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RE: Cats & ear mites

The best thing to kill ear mites with is ivermectin.I have wasted lots of money on those messy creams & ointments. Veterinarian finally told me what to do one day. Buy Ivomec (ivermectin) brand at a feed store such as Tractor Supply. DO NOT buy Ivomec Plus. 200 micrograms (mcg) placed on the shoulder blades of the cat like a top spot application once a month will kill ear mites, body mites, heart worms, & round worms. Cats can handle up to 400 mcg, but 200 mcg is sufficient.

200 mcg is a very small amount. Selamectin, the active ingredient in Revolution is a derivative of ivermectin (Ivomec brand).
If using a 1cc syringe fill syringe with Ivomec to the .03 or .3 on the syringe.

And remember 3ML = 3ccs

ML = CC's in medical syringe dosing.

Adult Dosage: 200 mcg

Kittens Dosage: Do Not use on Kittens unless they are at least 4 wks old,this is because of the blood brain barrier in kittens.
Remember, you are NOT injecting this--you are placing it on the shoulder blades of the cat, just like a Frontline or similar.

Ivomec comes in a sterile bottle and will require a syringe with needle to transfer a little bit from the sterile container to another sterile bottle with a lid on it. Once you have transferred some with a needle into a lidded bottle, throw the needle away and use the now needleless syringe to draw up 200 MICROGRAMS (mcg)--NOT milligrams (mg) and then squirt on shoulder blade of cat.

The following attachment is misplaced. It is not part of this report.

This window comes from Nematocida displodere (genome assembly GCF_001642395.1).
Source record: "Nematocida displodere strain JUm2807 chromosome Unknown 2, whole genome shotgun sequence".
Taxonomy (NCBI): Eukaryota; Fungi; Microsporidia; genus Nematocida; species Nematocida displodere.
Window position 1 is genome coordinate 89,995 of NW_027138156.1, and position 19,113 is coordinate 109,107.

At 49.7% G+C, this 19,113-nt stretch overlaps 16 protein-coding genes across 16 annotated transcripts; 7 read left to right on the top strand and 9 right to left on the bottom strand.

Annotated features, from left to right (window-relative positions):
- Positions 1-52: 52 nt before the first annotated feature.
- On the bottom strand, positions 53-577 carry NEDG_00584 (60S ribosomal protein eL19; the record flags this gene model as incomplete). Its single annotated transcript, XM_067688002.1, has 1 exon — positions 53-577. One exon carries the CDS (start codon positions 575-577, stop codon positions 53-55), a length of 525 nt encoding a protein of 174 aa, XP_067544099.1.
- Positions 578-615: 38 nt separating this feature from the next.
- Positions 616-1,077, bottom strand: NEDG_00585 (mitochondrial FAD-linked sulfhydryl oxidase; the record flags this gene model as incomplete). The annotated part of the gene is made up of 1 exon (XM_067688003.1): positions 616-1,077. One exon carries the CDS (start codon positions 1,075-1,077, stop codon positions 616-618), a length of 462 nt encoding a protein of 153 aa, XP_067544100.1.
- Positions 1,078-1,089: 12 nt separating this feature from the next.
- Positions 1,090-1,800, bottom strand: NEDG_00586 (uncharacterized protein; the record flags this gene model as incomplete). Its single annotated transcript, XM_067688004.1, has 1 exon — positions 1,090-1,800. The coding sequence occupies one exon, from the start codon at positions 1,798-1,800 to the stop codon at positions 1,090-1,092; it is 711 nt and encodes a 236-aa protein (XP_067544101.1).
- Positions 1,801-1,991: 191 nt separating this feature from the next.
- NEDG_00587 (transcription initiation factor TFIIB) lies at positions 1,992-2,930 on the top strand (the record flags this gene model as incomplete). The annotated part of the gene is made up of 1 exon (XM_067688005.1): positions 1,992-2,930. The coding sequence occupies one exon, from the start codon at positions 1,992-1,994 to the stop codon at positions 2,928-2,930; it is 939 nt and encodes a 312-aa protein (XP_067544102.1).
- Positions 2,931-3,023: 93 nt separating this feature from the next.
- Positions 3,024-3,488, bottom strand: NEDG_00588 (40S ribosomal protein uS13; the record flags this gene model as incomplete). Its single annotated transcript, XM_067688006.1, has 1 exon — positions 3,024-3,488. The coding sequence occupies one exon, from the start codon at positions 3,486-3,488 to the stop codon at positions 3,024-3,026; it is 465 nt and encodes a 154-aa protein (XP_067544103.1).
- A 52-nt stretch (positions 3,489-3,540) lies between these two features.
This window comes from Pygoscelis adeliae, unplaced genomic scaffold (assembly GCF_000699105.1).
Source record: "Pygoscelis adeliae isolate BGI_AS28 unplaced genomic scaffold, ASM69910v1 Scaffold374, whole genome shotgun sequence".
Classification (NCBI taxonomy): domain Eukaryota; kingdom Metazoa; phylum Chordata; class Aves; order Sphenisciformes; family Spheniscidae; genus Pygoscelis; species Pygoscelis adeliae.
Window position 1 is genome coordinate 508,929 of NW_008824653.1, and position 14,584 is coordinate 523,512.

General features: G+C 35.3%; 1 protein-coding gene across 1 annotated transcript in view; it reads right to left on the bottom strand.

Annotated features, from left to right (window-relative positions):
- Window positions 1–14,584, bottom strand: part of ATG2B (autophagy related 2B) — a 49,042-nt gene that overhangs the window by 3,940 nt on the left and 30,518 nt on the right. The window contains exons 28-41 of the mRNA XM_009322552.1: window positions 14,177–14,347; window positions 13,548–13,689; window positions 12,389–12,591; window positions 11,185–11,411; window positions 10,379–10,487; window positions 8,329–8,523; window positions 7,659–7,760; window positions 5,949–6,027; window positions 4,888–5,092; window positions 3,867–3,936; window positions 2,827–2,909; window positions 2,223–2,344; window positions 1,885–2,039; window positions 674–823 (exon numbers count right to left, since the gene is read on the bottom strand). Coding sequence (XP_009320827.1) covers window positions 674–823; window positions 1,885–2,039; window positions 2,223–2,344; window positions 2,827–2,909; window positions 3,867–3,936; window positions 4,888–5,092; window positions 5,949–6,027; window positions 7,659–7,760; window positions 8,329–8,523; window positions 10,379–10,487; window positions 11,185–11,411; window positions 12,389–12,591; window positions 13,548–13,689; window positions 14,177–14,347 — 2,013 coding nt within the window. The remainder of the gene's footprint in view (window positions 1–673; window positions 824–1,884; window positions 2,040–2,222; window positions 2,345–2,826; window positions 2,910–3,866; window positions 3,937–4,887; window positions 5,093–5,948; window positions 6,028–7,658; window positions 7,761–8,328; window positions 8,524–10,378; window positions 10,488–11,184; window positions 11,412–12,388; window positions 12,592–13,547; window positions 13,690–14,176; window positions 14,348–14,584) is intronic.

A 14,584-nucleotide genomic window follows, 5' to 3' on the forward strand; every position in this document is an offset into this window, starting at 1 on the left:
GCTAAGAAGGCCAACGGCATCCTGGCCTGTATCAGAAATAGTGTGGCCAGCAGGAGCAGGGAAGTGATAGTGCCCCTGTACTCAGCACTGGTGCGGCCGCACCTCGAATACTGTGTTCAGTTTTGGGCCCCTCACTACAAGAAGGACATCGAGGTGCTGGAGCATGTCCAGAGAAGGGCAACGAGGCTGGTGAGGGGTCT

A bottle of Ivomec will last a LONG time--it's worth it!


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RE: Cats & ear mites

I think instead of medicating your cat's ears yourself, I would ask your vet's opinion first. Though not really uncommon, ear mite infections are primarily problems with kittens and large, outdoor cat populations (and very rarely puppies). Most adult cats and about 99.9% of all adult dogs with dark waxy debris in their ears do NOT have ear mites. Most of these cats have yeast infections, usually secondary to some allergic or immune problem. And cleaning those cat's ears usually only makes them worse - cleaning is very traumatic to the delicate cells along an animal's ear canal, and often the result is more inflammation and the production of more wax, which is the last thing you want if your cat's ears are already full of wax. Your veterinarian will likely recommend a topical otic preparation with something for fungus and probably something for inflammation. If both ears are affected, sometimes some anti-inflammatory systemically can help. But do not go out buy a bottle of ivermectin for your cat based on it's having a lot of black waxy debris in the ears. It is most likely not ear mites.

I think ear mites is probably one of the single most overdiagnosed (by owners) diseases in both dogs and cats and at least 95%, of not closer to 99% of all cases of owner diagnosed ear mites in their pets have not been due to any mites at all. Still, every once in a while a puppy, or particularly a kitten, or pound cat, will come in with ear mites. The good thing about ear mites is they are incredibly easy to get rid of (unless you have a huge population of infected outdoor cats). So if I were a cat owner, I would much rather opt for it being ear mites than something like allergies as ear mites will be gone and never come back, while allergic ear problems are usually chronic and come back frequently, and can be very frustrating to 'cure'.